By Danusha Laméris
I’ve been thinking about the way, when you walk
down a crowded aisle, people pull in their legs
to let you by. Or how strangers still say “bless you”
when someone sneezes, a leftover
from the Bubonic plague. “Don’t die,” we are saying.
And sometimes, when you spill lemons
from your grocery bag, someone else will help you
pick them up. Mostly, we don’t want to harm each other.
We want to be handed our cup of coffee hot,
and to say thank you to the person handing it. To smile
at them and for them to smile back. For the waitress
to call us honey when she sets down the bowl of clam chowder,
and for the driver in the red pick-up truck to let us pass.
We have so little of each other, now. So far
from tribe and fire. Only these brief moments of exchange.
What if they are the true dwelling of the holy, these
fleeting temples we make together when we say, “Here,
have my seat,” “Go ahead — you first,” “I like your hat.”
I was waiting outside my home when the little dog in the tartan jacket came trotting down the street. I called out to him and he ran to greet me and was happy to be hoisted up into my arms and sit there enjoying the view from up there. A mobile phone number was on his collar so I rang his person. While I was leaving a voice mail (“I have your cute dog- I’ll take care of him until you get here…”) a worried man came jogging around the corner, slowing and smiling when he saw me with his pup.
I explained to him that I was standing on the street because I’d come home to discover that I’d been burgled. The police, fearing the perpetrator was still inside the house, had asked me to wait outside. Earlier I’d walked through the house while the officer was on the line. When we’d got to a closed bedroom door he said, “no, best you don’t open it. Just head outside and I’ll send someone around.” The man with the little dog expressed his sympathy and his thanks.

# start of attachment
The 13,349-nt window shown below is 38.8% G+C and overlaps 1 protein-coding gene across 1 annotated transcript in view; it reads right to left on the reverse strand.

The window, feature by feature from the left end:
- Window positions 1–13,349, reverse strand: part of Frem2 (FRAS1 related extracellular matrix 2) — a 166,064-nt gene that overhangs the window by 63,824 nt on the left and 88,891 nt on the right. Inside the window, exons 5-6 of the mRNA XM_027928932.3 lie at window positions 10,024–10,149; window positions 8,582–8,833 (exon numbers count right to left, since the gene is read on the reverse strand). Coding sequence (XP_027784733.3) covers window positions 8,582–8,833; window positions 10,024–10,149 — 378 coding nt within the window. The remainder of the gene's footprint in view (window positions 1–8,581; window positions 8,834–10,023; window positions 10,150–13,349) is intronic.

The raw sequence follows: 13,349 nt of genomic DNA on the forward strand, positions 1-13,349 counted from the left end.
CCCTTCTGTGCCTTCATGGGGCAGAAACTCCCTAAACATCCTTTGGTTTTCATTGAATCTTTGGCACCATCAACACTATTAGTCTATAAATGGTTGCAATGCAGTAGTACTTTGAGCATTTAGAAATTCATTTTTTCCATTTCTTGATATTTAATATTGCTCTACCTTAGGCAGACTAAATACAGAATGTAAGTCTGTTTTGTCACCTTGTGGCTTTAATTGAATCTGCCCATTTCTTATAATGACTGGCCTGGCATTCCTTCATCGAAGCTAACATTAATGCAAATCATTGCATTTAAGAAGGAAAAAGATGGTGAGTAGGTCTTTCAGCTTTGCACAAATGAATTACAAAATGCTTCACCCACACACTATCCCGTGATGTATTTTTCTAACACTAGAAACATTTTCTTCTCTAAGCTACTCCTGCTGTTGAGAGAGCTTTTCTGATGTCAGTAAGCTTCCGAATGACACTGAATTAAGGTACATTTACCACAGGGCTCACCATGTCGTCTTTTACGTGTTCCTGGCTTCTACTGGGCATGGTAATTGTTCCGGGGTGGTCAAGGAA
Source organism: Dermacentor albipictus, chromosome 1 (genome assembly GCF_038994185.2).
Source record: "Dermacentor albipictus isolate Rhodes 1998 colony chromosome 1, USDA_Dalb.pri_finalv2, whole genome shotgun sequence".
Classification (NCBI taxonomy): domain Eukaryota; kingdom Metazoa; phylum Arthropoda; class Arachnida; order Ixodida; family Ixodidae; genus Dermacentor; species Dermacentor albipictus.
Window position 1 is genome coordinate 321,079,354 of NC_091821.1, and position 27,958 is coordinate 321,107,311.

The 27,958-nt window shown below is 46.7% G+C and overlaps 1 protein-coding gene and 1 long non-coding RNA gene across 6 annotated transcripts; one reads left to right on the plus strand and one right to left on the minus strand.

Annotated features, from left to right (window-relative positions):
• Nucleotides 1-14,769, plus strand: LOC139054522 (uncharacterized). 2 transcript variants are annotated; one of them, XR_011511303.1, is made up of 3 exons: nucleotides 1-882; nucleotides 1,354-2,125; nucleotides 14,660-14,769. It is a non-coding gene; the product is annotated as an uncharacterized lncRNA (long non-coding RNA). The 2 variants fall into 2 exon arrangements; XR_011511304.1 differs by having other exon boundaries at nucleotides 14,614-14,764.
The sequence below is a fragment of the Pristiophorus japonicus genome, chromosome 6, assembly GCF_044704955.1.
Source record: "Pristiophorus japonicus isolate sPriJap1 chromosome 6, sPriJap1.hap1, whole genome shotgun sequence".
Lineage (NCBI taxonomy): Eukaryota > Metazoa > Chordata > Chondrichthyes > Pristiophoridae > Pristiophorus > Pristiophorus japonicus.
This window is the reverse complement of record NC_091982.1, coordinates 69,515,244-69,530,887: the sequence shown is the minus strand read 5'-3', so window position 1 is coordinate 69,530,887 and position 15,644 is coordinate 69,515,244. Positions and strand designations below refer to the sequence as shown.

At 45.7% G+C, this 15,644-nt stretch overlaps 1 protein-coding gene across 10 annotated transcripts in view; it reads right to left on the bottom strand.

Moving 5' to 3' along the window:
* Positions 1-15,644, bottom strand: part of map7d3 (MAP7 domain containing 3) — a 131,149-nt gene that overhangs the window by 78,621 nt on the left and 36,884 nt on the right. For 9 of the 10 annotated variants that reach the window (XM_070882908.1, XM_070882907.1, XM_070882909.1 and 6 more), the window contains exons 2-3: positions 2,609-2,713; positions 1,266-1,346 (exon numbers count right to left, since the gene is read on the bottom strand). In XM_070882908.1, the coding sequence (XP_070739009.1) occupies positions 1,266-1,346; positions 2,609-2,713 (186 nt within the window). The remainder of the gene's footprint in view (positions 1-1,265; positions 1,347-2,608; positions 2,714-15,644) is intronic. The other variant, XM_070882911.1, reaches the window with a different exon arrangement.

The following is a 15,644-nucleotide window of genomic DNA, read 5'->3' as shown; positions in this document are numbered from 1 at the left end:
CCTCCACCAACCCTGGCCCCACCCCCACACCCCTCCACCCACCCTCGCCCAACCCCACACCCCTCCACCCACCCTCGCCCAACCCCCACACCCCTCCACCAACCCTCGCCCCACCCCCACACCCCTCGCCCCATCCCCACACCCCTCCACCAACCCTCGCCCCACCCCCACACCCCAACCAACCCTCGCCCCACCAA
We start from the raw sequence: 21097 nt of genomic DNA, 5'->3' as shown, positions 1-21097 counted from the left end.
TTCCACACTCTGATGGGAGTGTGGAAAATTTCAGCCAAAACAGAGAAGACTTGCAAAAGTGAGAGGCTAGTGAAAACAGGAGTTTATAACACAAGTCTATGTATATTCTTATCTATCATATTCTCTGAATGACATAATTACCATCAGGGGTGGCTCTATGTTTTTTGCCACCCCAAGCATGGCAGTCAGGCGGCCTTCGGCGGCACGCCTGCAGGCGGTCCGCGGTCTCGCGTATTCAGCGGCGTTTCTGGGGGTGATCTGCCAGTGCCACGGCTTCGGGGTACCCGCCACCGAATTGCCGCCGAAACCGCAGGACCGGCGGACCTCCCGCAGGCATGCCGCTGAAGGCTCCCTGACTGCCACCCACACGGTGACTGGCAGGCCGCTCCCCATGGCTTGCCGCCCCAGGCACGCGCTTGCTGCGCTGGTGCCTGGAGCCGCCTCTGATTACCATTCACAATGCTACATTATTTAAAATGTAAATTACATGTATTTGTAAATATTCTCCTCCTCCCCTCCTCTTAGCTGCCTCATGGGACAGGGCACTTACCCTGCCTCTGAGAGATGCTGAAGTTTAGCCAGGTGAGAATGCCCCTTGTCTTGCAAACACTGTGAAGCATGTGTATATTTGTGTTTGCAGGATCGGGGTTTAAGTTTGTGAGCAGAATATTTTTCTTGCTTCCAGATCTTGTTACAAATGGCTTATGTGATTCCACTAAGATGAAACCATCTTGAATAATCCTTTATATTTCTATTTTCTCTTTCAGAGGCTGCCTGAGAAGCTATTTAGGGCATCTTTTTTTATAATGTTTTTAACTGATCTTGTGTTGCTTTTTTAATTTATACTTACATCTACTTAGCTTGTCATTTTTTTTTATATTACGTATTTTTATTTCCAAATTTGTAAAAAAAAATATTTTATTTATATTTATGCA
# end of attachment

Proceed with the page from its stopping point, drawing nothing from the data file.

One of my girls had been loudly yelling, “cops are c*%$s!” when I was on the phone and I let them know that she didn’t mean a word of it, that she had Tourette Syndrome and her brain made her say things she didn’t mean. The officer made a note of it so that his colleagues would be extra gentle when they came. But the stress of the ransacked house, the shattered glass everywhere and the arrival of uniformed officers was something I didn’t think the kids needed to witness. Aunty Jenn came and took them and our puppy home.
Eventually, three police officers came. They were kind and friendly. Our house was in a bit of a state- not really because of the robbery- but because there were birthday decorations up, it was the school holidays and we had been selling and moving some furniture. One officer said, “don’t worry- we go to a lot of chaotic homes!” I laughed. She thought my home was chaotic. Her colleague quickly jumped in saying, “lived in! Lived in! It’s just very… lived in.”
Nevertheless, it is my new goal to get my house looking slightly less chaotic.